Training for Warriors

I’m fond of the Zen proverb, “The obstacle is the path.”  When something blocks my way, it’s an indicator of what my next steps should be. The obstacle is the teacher—the guidepost. Repeatedly encountering the same obstacle bears significance.

In Paulo Coelho’s book, The Warrior of Light, he writes:

A Warrior of the Light knows that certain moments repeat themselves.

He often finds himself faced by the same problems and situations, and seeing these difficult situations return, he grows depressed, thinking that he is incapable of making any progress in life.

“I’ve been through all this before,” he says to his heart.

“Yes, you have been through all this before,” replies his heart. “But you have never been beyond it.”

Then the Warrior realizes that these repeated experiences have but one aim:  to teach him what he does not want to learn.

What do you not want to learn?

© TuesdaysWithLaurie.com

Got Mud?

When I travel to the San Diego area I make a point of visiting the meditation gardens at the Self-Realization Temple in Encinitas. Located on a cliff overlooking the ocean, their aquatic gardens are home to colorful koi fish and lotus flowers.

A lotus flower grows from the bottom of a muddy pond rising upward, emerging at the surface where it blooms into a beautiful flower. At night the petals close and it sinks beneath the surface only to re-emerge in the morning with the sunrise.

In my perspective, Zen master Thich Nhat Hanh’s observation, “No mud, no lotus,” is a lovely metaphor for the human experience.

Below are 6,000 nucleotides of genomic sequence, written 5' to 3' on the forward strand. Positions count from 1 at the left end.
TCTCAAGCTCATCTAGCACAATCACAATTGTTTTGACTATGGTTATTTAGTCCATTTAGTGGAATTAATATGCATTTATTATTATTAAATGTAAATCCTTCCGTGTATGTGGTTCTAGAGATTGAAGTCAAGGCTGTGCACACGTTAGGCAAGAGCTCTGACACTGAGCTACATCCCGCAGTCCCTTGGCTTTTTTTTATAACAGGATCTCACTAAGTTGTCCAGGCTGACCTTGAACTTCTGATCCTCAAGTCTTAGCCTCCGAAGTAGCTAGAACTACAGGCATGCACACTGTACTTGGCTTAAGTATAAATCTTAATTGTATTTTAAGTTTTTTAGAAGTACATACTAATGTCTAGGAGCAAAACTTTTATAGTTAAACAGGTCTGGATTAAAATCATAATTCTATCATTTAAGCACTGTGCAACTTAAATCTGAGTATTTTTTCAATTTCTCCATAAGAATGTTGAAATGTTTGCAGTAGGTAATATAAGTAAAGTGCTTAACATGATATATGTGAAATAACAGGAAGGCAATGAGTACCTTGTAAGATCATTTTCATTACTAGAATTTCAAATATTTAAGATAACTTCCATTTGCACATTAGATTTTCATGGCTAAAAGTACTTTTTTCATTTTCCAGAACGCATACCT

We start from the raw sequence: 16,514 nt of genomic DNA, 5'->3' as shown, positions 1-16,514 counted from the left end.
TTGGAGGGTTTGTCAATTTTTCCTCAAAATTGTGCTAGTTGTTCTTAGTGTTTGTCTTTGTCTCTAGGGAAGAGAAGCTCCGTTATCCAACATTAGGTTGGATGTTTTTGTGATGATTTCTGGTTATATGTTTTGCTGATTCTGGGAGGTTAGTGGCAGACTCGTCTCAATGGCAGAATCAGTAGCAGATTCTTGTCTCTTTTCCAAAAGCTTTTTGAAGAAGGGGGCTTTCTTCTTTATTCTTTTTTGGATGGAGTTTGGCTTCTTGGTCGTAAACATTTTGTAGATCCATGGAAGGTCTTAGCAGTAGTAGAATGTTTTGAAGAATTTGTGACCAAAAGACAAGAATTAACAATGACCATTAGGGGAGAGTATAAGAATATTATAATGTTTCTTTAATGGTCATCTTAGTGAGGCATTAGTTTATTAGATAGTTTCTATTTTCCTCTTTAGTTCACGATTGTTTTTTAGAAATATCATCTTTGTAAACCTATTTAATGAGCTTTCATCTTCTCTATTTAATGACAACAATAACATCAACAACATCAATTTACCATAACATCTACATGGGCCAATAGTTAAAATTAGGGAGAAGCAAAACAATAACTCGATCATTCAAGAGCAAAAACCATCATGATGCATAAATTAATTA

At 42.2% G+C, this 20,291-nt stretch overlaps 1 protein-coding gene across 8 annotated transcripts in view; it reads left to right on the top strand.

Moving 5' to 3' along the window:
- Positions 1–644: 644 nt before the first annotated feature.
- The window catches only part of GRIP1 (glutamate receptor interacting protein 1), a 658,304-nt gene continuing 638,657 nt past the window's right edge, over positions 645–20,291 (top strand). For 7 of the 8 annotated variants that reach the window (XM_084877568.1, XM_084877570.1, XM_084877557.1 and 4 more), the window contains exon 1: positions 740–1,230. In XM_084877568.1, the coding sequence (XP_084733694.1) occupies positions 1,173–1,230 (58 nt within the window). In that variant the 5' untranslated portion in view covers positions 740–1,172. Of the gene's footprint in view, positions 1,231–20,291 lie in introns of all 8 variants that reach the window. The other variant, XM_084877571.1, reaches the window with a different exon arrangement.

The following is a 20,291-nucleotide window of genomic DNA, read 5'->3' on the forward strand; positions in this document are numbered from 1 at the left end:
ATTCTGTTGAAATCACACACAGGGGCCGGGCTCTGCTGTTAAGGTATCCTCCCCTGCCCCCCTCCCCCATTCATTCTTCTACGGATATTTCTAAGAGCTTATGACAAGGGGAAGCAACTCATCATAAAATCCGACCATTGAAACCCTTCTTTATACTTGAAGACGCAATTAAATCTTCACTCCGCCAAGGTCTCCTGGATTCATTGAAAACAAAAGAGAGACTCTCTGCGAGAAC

Have you got mud? Turns out, it’s a good thing!

© TuesdaysWithLaurie.com

Intentional Kindness

I’d like to think that I’m a pretty tough cookie, but in reality, I’m not. Certain types of things—terrorist attacks, school shootings, discrimination, the fact that some people go hungry while others throw food away, cruel treatment of humans or animals—these types of things go right through me; pierce me to the core.

Right through me

I don’t pretend to have the answers, but I do know at least one thing—one positive action step—I can personally take to contribute to the solution. I can be kind on purpose; I can practice intentional kindness.

Some of you may remember that in April of 2012 I had the privilege of having lunch with His Holiness the Dalai Lama. When asked about his religion he said:

“My religion is very simple. My religion is kindness.”
—The Dalai Lama

What pierces you to the core?

 

© TuesdaysWithLaurie.com

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Yoga – Gone to the Dogs!

Yoga invites us to drop beneath the surface of life into quieter, more introspective realms; at our house it’s a family affair.

First and foremost, it’s important to pay close attention — especially to one’s breathing.

Next, sink into stillness and get comfortable…

…really comfortable.

Our online instructor says, “Yoga straps help us stretch to the limit, increasing flexibility and muscular strength.” Willa’s look says, “You have GOT to be kidding!”

“Happy Baby” pose gently brings a greater awareness to the hip joints.

The “Butterfly” pose (also known as “Cobbler’s” pose) provides relief to muscle tension around the inner thigh area.